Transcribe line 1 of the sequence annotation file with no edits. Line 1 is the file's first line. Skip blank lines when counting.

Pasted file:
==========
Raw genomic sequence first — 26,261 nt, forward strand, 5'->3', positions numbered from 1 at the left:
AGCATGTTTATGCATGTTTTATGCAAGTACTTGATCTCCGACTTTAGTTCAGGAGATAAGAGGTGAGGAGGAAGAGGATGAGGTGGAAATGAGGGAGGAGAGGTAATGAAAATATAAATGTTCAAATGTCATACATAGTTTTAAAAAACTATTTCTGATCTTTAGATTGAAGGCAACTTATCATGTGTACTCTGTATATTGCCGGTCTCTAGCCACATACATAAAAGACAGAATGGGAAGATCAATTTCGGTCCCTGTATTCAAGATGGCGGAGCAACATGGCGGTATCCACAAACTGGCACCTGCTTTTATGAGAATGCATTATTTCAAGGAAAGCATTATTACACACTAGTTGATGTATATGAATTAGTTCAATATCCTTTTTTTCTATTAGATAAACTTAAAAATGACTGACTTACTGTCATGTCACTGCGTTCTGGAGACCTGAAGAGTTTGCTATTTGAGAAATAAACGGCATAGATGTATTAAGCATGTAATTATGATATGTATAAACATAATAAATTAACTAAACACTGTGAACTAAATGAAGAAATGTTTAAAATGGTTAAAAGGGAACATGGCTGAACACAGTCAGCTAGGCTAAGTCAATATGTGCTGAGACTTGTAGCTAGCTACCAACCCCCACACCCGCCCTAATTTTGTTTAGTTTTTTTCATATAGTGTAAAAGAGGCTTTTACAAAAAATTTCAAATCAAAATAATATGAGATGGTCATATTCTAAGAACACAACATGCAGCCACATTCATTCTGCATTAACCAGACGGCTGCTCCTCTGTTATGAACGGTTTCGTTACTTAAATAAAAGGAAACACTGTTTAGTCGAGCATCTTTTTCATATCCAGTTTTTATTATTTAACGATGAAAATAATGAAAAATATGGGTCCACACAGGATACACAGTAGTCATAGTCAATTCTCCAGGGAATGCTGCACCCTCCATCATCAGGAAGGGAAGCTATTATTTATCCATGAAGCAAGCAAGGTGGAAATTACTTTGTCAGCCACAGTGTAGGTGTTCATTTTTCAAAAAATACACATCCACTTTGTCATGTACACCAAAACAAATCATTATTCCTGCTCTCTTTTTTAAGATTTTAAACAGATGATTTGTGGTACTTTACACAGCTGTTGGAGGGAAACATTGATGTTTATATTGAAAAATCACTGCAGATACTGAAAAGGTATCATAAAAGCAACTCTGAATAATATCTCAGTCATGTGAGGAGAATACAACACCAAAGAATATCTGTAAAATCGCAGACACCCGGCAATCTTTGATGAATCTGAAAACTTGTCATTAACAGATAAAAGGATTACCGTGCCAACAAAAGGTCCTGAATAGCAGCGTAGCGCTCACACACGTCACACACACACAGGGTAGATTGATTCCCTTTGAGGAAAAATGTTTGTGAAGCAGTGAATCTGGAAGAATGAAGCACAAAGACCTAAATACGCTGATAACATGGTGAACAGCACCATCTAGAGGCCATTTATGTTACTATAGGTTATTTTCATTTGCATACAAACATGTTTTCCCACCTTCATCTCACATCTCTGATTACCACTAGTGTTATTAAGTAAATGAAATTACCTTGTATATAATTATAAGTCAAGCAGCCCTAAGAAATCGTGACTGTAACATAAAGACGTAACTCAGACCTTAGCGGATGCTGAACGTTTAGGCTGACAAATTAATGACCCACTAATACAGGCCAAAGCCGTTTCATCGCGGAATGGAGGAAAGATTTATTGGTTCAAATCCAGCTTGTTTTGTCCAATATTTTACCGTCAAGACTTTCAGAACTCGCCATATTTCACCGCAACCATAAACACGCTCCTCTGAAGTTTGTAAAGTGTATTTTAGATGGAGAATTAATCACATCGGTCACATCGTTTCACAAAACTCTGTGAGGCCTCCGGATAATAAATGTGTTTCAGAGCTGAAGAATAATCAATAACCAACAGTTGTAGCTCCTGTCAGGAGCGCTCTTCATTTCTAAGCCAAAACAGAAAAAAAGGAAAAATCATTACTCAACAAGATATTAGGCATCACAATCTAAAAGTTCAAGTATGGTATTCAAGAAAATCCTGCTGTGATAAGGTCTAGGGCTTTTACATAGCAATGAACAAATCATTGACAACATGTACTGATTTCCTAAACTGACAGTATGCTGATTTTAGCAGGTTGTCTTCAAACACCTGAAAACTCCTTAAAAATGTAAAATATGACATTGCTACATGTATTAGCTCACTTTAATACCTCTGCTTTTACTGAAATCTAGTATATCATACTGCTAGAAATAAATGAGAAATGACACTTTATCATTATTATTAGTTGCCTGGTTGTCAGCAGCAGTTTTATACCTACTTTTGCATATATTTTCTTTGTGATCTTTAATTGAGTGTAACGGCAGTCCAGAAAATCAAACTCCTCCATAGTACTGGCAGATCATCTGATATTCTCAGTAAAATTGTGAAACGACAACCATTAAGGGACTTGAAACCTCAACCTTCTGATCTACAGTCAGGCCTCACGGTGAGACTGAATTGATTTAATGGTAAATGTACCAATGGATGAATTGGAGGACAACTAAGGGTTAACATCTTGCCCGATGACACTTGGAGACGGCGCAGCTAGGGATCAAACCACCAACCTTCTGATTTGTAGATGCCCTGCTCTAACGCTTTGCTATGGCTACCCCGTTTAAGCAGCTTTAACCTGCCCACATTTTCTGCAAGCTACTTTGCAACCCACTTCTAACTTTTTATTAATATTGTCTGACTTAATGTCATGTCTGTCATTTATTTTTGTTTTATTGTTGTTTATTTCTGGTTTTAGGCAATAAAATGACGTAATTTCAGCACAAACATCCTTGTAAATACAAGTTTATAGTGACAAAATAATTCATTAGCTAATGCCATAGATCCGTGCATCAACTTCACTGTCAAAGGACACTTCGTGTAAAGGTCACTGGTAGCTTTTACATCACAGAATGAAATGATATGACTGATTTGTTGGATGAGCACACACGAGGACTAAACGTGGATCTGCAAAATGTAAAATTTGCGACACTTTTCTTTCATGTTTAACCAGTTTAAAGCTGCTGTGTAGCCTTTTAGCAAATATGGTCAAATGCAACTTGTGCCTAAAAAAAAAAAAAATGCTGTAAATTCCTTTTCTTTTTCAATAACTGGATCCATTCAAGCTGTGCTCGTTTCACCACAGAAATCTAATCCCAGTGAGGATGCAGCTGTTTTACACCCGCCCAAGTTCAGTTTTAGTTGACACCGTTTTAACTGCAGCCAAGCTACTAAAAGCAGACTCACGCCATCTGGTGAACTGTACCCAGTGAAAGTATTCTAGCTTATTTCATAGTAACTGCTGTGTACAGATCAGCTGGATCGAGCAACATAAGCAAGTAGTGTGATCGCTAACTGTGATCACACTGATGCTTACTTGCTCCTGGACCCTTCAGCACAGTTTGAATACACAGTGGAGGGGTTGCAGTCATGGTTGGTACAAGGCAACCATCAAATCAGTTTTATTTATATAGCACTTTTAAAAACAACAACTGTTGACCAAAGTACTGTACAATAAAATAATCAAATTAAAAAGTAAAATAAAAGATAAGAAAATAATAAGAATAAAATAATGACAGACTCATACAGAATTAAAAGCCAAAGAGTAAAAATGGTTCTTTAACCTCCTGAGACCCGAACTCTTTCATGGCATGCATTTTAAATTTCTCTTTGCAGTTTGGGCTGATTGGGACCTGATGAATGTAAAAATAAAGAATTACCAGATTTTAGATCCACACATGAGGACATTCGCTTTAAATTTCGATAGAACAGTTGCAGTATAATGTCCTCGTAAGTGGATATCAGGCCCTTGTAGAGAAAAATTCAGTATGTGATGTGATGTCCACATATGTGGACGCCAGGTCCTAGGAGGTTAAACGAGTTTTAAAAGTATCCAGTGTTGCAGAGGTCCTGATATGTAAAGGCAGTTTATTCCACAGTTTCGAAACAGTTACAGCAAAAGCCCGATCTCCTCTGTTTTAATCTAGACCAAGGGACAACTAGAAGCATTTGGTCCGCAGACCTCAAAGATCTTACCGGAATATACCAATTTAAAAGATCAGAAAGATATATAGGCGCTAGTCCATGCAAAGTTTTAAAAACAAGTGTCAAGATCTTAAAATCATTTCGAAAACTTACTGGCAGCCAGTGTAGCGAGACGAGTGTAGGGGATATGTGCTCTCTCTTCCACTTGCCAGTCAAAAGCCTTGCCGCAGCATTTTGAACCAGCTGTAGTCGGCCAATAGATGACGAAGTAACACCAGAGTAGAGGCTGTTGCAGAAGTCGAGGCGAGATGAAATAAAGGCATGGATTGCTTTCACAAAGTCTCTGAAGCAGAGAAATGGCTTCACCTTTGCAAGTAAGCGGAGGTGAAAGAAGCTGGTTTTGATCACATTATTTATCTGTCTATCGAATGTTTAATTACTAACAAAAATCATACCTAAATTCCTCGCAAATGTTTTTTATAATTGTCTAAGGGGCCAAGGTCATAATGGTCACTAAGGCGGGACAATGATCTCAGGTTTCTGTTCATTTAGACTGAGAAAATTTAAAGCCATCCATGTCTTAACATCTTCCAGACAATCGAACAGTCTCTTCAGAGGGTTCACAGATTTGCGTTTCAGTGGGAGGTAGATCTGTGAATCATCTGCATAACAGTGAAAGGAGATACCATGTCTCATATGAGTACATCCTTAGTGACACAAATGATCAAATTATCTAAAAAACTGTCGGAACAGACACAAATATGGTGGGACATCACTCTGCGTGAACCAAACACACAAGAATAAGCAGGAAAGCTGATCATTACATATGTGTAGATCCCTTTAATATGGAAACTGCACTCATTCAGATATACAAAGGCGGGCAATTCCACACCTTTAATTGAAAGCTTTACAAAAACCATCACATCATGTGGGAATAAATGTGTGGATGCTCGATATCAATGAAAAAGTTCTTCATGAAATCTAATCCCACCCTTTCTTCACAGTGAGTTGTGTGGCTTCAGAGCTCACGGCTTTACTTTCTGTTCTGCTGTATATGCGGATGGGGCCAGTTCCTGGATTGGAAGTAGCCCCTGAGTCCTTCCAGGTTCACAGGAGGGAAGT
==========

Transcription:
Raw genomic sequence first — 26,261 nt, forward strand, 5'->3', positions numbered from 1 at the left: